Petitioner asserts (1) he was denied effective assistance of counsel during sentencing; (2) prosecutorial misconduct prejudiced the jury's deliberations at both the guilt and sentencing stages; (3) his constitutional rights were violated by the State Court's admission of victim impact statements; (4) he was denied effective assistance of counsel during the guilt stage of his trial; and (5) the accumulation of errors in this case so infected the proceedings with unfairness that he was deprived of a fair and reliable trial and sentencing.
Under the Antiterrorism and Effective Death Penalty Act of 1996 (AEDPA), if a claim is adjudicated on its merits in state court, a petitioner is entitled to federal habeas relief only if he can establish the state court decision “was contrary to, or involved an unreasonable application of, clearly established Federal law, as determined by the Supreme Court of the United States,” or “was based on an unreasonable determination of the facts in light of the evidence presented in the State court proceeding.” 28 U.S.C. § 2254(d)(1), (2). We presume state court factual findings are correct, and place the burden on the petitioner to rebut that presumption with clear and convincing evidence. Id. § 2254(e)(1). If the state courts did not decide a claim on its merits and the claim is not procedurally barred, we review the district court's legal conclusions de novo and its factual findings for clear error. Hooker v. Mullin, 293 F.3d 1232, 1237 (10th Cir.2002).
Petitioner contends his two defense attorneys, Richard Krogh and Mitchell Lee, were constitutionally ineffective in their development and use of psychological evidence during the capital sentencing proceeding. The Oklahoma Court of Criminal Appeals (OCCA), applying Strickland, found counsels' actions prejudicial, but determined that Petitioner had not demonstrated deficient performance based on the facts contained in the record. OCCA denied Petitioner's request for an evidentiary hearing. On habeas review, the federal district court agreed Petitioner established prejudice and granted an evidentiary hearing limited to the issue of counsel's performance at sentencing. After the evidentiary hearing, the district court found counsel's performance constitutionally deficient, and granted Petitioner relief from his death sentences. The Government cross-appeals this portion of the district court's order.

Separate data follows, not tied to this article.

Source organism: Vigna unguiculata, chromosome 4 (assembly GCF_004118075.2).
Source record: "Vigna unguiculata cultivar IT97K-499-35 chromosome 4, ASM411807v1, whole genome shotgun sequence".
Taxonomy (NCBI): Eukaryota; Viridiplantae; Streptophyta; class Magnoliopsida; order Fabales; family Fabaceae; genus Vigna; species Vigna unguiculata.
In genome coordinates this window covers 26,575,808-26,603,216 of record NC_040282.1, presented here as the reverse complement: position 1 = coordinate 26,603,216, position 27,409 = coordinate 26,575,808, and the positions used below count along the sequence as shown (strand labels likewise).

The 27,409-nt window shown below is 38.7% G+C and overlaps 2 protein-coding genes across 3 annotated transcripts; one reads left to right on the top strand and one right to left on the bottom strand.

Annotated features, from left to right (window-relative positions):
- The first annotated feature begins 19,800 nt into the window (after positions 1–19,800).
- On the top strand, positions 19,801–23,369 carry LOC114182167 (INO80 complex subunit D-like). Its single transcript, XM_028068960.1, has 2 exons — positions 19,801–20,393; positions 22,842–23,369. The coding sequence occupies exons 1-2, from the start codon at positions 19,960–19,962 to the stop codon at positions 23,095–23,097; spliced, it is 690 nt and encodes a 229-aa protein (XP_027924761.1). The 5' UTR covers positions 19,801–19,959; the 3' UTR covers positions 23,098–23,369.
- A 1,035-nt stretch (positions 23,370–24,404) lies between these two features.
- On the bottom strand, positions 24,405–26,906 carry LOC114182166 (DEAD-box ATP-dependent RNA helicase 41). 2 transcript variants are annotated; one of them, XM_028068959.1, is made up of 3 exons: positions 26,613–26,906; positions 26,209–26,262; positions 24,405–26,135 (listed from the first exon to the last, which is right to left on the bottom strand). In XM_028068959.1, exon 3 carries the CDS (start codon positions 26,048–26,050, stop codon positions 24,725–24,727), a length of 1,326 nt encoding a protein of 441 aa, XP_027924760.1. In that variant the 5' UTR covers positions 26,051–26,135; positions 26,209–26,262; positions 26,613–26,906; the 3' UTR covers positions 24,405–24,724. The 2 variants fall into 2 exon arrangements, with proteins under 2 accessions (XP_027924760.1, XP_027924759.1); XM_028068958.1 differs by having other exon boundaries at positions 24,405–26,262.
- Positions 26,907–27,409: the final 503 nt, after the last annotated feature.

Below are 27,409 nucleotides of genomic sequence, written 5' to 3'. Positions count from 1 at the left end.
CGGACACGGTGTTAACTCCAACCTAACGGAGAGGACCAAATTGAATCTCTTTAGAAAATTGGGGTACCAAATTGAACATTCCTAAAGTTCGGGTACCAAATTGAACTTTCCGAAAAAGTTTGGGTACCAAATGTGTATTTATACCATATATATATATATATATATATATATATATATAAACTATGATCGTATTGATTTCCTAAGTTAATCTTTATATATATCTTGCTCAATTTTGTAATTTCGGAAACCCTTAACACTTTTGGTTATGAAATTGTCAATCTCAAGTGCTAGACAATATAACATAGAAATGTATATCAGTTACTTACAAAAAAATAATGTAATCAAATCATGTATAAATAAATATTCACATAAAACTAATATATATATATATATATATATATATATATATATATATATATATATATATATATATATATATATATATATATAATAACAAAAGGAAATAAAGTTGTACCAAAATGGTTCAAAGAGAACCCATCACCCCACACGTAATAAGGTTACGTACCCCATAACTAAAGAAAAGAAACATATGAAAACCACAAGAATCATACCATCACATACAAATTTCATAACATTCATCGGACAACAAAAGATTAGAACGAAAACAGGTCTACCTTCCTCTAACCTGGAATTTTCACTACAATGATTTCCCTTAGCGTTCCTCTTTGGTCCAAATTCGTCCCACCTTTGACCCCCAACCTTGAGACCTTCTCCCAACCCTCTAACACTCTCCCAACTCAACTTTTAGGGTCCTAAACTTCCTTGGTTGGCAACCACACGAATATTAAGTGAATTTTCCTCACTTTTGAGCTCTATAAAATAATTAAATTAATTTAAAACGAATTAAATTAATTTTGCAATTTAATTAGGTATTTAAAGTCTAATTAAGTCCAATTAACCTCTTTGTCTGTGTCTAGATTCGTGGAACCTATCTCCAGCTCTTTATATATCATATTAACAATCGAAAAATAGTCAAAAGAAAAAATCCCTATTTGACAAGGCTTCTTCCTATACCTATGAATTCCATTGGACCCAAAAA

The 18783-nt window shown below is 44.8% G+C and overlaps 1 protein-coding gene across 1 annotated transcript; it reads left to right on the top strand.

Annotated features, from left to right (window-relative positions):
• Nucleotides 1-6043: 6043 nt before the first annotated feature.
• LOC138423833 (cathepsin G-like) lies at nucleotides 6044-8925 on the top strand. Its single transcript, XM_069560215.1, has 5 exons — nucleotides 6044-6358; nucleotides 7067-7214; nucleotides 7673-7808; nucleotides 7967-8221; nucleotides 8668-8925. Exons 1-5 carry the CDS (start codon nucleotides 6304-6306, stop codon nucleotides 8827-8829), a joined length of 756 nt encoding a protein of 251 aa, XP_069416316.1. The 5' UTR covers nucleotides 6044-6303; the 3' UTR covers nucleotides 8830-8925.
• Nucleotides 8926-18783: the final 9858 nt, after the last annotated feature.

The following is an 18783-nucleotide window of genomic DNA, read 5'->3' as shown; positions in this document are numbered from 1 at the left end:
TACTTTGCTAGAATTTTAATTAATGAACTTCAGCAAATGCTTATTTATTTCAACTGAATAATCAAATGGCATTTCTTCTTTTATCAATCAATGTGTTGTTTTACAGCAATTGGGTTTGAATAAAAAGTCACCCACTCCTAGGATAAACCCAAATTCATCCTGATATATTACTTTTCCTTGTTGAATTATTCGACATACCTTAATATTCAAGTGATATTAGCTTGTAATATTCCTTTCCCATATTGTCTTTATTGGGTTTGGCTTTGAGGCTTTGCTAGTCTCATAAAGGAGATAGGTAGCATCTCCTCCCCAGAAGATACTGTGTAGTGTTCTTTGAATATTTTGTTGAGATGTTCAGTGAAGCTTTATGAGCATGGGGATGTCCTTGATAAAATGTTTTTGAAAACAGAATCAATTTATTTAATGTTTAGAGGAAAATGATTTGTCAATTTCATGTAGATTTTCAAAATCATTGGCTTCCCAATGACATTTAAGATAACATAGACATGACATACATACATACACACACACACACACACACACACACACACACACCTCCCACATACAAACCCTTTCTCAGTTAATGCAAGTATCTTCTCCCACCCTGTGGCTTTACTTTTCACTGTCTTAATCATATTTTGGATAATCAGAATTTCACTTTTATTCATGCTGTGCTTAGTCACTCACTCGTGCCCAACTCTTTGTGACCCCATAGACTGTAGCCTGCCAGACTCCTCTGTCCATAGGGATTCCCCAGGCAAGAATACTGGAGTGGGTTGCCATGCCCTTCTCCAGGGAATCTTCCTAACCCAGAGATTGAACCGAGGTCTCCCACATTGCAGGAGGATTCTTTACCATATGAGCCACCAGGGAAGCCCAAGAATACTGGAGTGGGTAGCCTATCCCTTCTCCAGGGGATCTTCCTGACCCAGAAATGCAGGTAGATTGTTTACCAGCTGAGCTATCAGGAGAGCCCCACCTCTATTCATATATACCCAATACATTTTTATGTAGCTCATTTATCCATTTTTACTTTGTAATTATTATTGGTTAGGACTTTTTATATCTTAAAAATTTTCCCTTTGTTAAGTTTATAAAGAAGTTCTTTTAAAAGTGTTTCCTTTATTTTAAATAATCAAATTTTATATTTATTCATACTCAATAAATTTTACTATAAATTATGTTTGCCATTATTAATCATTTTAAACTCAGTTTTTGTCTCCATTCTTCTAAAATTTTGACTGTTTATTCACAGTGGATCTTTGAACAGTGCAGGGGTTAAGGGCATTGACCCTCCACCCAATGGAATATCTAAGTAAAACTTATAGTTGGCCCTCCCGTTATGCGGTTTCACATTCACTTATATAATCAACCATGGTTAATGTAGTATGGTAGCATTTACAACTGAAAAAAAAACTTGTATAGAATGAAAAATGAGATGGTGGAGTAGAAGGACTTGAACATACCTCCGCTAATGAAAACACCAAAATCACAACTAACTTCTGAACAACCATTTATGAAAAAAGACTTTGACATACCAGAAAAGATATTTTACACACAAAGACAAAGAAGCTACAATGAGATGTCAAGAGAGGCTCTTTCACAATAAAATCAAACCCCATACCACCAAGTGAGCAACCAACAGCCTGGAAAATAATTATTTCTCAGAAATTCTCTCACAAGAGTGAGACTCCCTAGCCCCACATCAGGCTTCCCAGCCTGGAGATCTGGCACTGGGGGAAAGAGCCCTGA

Prior to the Jarman murders, Petitioner received anger management counseling. In April 1993, after six months of counseling, Russell Adams, Ph.D., gave Petitioner several neuropsychological tests to diagnose possible learning disabilities and to assist Petitioner in making career and educational plans. According to Dr. Adams' report, Petitioner's cognitive functioning was “largely adequate” and his intelligence average, but his difficulty spelling might be evidence of a learning disability. The tests also indicated that Petitioner had some emotional and psychological problems, and that he had difficulty controlling his anger and coping with everyday problems. The report noted that Petitioner's ability to remain controlled in stressful situations was “greatly improved.”
In August 1994, defense counsel retained a psychologist, Philip Murphy, Ph.D., to review Dr. Adams' report. Based solely on Dr. Adams' findings, Dr. Murphy prepared a one-page summary report. In his report, Dr. Murphy indicated there was evidence of “mild but probable brain damage” that could increase the likelihood of violence, especially if Petitioner was under the influence of alcohol or other substances. In addition, Dr. Murphy noted Petitioner might suffer from a “serious psychiatric thought disorder.” Petitioner had a psychological “profile often ․ associated with psychotic behavior ․ [and] definite difficulties with interpersonal relationships.” Dr. Murphy qualified his “impressions” by noting that both “possible disorders require further diagnostic investigation to confirm.”
Dr. Murphy sent this report to defense counsel in December 1994. He did not hear from defense counsel again until June 1995, after the jury found Petitioner guilty of murdering Jarman and her two children. That afternoon, trial counsel Lee called Dr. Murphy to request his testimony at the capital sentencing proceeding scheduled for the following day. Dr. Murphy informed counsel he ethically could not testify because he had never personally evaluated Petitioner. He also informed counsel that what he could say about Petitioner likely would be aggravating rather than mitigating. On the phone, defense counsel agreed Dr. Murphy would not testify. But later that day, the defense subpoenaed him to testify the following morning.